‘Don’t Tread on Me’ license plates? Idaho senator proposes new law to make it happen

Spotted outside some Idaho homes are popular flags adorned with a patch of grass, a coiled snake with a rattle and the words “Don’t Tread on Me.”

Now, Idaho lawmakers have proposed a bill that would create a state license plate featuring the message, some proceeds of which would go toward a gun safety education program. The Gadsden flag, dating back to the Revolutionary War, has become a symbol of individual liberty and resistance to government authority and has been most recently embraced by the far right and right-leaning libertarians. The bill has been sent to the Senate floor.

Sen. Tammy Nichols, R-Middleton, who sponsored Senate Bill 1317, told a legislative committee that the flag has historically been used by different branches of the U.S. military, and that the rattlesnake is “found in no other quarter of the world besides America” and is an “emblem of vigilance” and a refusal to surrender.

She told the Idaho Statesman that the bill was brought to her by a constituent. She said it was “a symbol of liberty and limited government and freedom” to her as a child, but that as she grew older it came to represent Second Amendment rights. The symbol has in recent years been associated with right-wing populism and embraced by pro-gun movements.

The license plate would cost residents an extra $35 to obtain and $25 each subsequent year. A portion of the funds would be sent to a firearms safety grant fund, with the purpose of training school students on how to use guns. Contained within the Idaho State Treasurer’s Office and administered by the State Board of Education, the money would be sent to school districts that apply for them.

Twelve states have Gadsden flag license plates, Nichols told the legislative committee, and she expects the license plate to bring in about $25,000 in revenue in its first year.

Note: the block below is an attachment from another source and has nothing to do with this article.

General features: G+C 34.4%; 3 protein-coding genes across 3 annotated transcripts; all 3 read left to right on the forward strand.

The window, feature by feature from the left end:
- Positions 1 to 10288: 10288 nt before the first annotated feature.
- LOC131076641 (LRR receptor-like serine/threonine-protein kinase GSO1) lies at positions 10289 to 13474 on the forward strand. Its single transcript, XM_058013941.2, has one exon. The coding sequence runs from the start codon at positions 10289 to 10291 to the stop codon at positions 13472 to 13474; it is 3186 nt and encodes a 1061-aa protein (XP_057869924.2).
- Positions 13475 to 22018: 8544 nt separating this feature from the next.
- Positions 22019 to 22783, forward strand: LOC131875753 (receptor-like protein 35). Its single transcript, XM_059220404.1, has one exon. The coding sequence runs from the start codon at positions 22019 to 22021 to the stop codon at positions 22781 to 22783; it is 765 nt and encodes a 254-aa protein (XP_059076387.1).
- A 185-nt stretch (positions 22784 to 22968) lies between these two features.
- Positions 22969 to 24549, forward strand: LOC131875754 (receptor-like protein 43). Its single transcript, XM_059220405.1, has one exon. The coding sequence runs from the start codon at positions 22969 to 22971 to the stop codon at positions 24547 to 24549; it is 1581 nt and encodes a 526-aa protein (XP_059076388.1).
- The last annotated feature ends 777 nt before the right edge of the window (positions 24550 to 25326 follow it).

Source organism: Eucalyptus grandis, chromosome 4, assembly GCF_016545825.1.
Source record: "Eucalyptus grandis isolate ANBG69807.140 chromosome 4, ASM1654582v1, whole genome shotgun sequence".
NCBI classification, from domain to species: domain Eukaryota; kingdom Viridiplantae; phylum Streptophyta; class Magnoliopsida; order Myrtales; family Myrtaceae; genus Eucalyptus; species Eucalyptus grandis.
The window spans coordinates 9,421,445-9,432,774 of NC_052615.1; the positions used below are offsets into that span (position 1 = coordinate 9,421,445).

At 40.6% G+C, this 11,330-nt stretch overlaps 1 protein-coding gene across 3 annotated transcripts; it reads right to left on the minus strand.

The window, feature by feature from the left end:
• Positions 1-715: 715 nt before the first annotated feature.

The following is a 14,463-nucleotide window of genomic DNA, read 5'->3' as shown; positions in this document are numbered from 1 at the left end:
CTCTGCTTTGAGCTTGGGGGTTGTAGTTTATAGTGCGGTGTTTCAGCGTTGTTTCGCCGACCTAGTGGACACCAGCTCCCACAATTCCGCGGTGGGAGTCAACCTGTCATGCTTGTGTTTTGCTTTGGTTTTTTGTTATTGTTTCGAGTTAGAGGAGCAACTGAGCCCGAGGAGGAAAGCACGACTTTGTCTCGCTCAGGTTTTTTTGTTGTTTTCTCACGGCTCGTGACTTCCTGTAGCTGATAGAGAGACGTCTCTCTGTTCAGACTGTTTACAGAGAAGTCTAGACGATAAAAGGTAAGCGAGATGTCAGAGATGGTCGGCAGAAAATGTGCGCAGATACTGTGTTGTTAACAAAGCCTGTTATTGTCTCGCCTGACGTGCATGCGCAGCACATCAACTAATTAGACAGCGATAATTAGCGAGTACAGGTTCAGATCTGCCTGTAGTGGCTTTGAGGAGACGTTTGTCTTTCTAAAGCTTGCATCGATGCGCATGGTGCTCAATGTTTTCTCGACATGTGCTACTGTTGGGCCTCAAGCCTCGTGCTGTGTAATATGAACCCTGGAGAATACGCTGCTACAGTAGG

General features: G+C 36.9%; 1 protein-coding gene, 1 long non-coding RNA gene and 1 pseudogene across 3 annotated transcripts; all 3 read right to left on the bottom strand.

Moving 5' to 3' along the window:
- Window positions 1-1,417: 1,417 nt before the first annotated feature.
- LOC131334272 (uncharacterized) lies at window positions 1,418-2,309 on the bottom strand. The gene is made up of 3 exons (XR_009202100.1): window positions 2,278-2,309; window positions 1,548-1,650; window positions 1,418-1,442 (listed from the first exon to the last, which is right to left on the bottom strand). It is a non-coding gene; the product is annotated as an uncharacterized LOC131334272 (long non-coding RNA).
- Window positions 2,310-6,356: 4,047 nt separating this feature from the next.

“Every state that puts it in, it is one of the top license plates they sell,” she said.

Idaho rejects ‘Too Great for Hate’ license plates

The flag was flown by rioters at the U.S. Capitol on Jan. 6, 2021 and has at times been tied by some to racist sentiments, particularly after a false conspiracy about former President Barack Obama’s citizenship status took root in the Tea Party movement, which embraced the flag. That has prompted some Black Americans to object to its use. Before the Tea Party movement, the message was uncontroversial enough to use on Nike jerseys to promote U.S. Soccer.

Nichols said she has never seen racial animus associated with the flag and that extremism is in the eye of the beholder. She said many Americans have different feelings about even the national flag, which has led some football players to kneel at games.

“Even our American flag evokes similar sentiments depending on who you’re talking to and what your thoughts are regarding its history,” she said. “Anyone can decide that certain things can evoke certain symbolism to them.”

Nichols, a member of the furthest-right bloc of Republicans in the Legislature, the Idaho Freedom Caucus, has herself been associated with fringe political movements. Last year she tried to pass a bill criminalizing mRNA vaccines, the most common COVID-19 vaccines which are also highly effective at preventing severe illness. In 2022, she attended a protest led by anti-government activist Ammon Bundy over custody of a child at St. Luke’s Health System in Boise. Bundy later lost a $53 million defamation case brought by the hospital.

The Idaho Legislature created a “Choose Life” bill in 2020, proceeds from which go toward an anti-abortion organization. Nichols, then a representative in the House, voted for that bill. The House killed another bill that same year to create “Too Great for Hate” license plates, which would have raised money for the Idaho Anne Frank Human Rights Memorial. Nichols voted against the bill.

“Lots of license plates can be proposed. Not all of them are going to be ones that get passed,” she told the Statesman.